Last Tuesday, Federal Communications Commission acting chairman Mignon Clyburn delivered remarks at the Competitive Carriers Association annual convention in Las Vegas, Nevada. Ms. Clyburn laid out some social policy goals for mobile communications for the commission post the 700 MHz interoperability solution committed to by AT&T over a week ago. Among the goals are:
1. Promoting competition
2. Empowering consumers
3. Unleashing spectrum
4. Spurring investment
Ms. Clyburn took the mantle from her predecessor, Julius Genachowski, crediting the FCC with market powers the FCC simply does not have and shouldn’t admit to having even if it did. I made reference to this in a tweet a couple nights ago: the Genachowski Syndrome. Let’s take, for example, the FCC’s promotion of competition in mobile services.
The type of competition the FCC refers to is the layman’s version of competition where each firm in the market is concerned about what the other one is doing. Sure in the real world T-Mobile is aware that Verizon and AT&T are the big dogs in the wireless market, but T-Mobile’s primary concern, as it is with any firm in a competitive market, is with the desires and demands of the consumer. If this were not the case then T-Mobile would not have successfully carved out a niche in the pre-paid wireless market. It would have paralyzed itself wondering what Verizon or AT&T’s next moves were, finding itself counting Euros instead of dollars. The FCC had nothing to do with T-Mobile carving out this niche. This had more to do with T-Mobile reading the demographics of the nation and where the economy was going.
In a competitive market, the market the FCC allegedly wants to promote, there would be free mobility of the resources wireless carriers need in order to produce their services. For mobile carriers that includes spectrum, access to towers, and public rights-of-way. Guess who provides bottlenecks that restrict access to these resources. To steal a phrase, it’s not that complicated. Local governments seek to extract tribute from carriers via franchise fees, rights-of-way permits, and zoning delays for towers. Meanwhile, the FCC and the U.S. Department of Justice scare investors with proposals to cap access to spectrum auctions.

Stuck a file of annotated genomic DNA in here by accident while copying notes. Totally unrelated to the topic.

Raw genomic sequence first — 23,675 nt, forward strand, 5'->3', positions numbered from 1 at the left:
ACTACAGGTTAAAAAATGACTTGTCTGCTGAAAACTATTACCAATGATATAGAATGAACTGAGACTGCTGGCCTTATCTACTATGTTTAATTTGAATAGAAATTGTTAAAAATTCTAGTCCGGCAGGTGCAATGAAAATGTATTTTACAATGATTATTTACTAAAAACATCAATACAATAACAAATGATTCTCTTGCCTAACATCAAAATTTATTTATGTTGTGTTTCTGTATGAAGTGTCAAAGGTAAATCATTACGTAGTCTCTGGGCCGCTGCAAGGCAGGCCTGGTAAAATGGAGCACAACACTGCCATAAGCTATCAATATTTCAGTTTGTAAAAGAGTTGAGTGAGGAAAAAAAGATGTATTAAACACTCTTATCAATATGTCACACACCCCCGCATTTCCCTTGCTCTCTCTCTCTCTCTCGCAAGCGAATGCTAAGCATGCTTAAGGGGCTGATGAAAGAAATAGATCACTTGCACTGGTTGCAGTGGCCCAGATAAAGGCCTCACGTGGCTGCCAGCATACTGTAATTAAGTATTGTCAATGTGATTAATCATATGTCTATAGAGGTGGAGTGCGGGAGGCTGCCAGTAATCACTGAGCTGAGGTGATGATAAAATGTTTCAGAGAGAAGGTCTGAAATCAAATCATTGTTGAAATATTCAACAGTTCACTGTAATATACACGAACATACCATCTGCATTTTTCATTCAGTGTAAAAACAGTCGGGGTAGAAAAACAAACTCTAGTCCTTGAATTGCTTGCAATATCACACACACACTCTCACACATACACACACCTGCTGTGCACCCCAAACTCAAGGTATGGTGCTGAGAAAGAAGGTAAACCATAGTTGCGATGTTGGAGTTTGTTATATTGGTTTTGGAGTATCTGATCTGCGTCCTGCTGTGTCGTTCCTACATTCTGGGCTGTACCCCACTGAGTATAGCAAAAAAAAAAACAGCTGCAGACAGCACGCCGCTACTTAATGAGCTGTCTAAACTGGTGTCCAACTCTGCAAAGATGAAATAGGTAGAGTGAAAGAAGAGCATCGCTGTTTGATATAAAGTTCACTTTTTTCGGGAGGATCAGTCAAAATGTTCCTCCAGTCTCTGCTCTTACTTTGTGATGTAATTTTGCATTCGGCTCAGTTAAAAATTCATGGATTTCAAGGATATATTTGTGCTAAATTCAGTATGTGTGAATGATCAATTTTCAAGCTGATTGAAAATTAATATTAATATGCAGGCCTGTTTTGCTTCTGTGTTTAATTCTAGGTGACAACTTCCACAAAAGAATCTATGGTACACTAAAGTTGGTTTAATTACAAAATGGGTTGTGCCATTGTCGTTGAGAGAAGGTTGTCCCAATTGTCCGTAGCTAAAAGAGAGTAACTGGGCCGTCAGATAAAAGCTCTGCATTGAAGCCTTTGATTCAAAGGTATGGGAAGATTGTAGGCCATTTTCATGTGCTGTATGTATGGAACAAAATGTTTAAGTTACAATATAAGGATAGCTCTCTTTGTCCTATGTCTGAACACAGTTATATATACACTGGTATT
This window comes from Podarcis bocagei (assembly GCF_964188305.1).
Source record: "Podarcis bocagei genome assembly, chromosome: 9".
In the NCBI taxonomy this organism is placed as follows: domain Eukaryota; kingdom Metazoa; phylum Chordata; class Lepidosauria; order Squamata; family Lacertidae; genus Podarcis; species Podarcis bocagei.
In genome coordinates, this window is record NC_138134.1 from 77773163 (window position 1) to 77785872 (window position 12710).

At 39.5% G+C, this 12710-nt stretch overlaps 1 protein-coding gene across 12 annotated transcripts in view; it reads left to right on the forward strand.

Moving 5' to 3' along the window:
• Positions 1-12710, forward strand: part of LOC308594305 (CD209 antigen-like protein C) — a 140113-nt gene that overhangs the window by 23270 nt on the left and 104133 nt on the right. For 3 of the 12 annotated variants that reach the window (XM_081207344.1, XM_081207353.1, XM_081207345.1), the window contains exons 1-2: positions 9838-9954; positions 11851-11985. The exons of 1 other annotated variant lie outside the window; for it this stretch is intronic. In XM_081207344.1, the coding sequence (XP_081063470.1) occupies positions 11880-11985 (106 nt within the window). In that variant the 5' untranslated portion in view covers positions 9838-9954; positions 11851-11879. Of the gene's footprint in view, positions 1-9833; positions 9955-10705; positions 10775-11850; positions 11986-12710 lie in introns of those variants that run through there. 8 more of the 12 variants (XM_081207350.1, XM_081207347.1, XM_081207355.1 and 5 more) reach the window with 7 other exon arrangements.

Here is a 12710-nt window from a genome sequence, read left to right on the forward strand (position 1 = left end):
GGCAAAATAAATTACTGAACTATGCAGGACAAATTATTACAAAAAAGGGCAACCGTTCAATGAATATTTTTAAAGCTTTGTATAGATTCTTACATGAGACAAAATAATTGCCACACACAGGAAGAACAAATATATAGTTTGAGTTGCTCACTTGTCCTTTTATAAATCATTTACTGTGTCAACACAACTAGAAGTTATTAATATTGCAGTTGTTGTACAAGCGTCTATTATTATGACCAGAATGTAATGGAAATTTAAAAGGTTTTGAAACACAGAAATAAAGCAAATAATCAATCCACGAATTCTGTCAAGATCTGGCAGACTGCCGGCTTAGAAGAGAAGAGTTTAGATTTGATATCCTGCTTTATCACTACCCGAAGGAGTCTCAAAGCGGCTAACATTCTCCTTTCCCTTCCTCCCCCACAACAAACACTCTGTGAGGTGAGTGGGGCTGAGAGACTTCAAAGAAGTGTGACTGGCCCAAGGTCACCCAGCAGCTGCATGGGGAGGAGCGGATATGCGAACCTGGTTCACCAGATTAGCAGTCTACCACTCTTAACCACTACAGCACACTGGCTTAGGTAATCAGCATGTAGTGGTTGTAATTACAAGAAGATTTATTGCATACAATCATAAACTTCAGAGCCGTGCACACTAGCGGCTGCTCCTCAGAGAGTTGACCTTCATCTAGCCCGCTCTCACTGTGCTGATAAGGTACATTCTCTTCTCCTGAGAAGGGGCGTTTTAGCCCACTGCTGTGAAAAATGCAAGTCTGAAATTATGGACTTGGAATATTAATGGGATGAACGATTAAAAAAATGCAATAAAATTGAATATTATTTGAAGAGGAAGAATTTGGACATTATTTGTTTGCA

And can we really say that the FCC’s 2011 rules mandating data roaming helped promote a competitive market? Roamers aren’t looking for new services or new service providers when trying to make a call outside of their carrier’s network. The expect their carrier to connect their calls no matter where they are. The FCC’s roaming rules only made it okay for a consumer to stay with a regional carrier when instead the consumer should have been exposed to the consequences of being with a lower tier carrier.
The lower tier carrier shouldn’t take all the blame. Some of the blame falls on larger carriers for not marketing a brand of service customers of smaller tier services would want to switch to. In addition, if competition drives innovation and infrastructure development as Ms. Clyburn alludes to, then why promote roaming, a policy that disincentivizes carriers from building national networks?
Bottom line, mandating roaming is not a public policy that promotes competition and the FCC should stop confusing being around during innovation with actually influencing competition.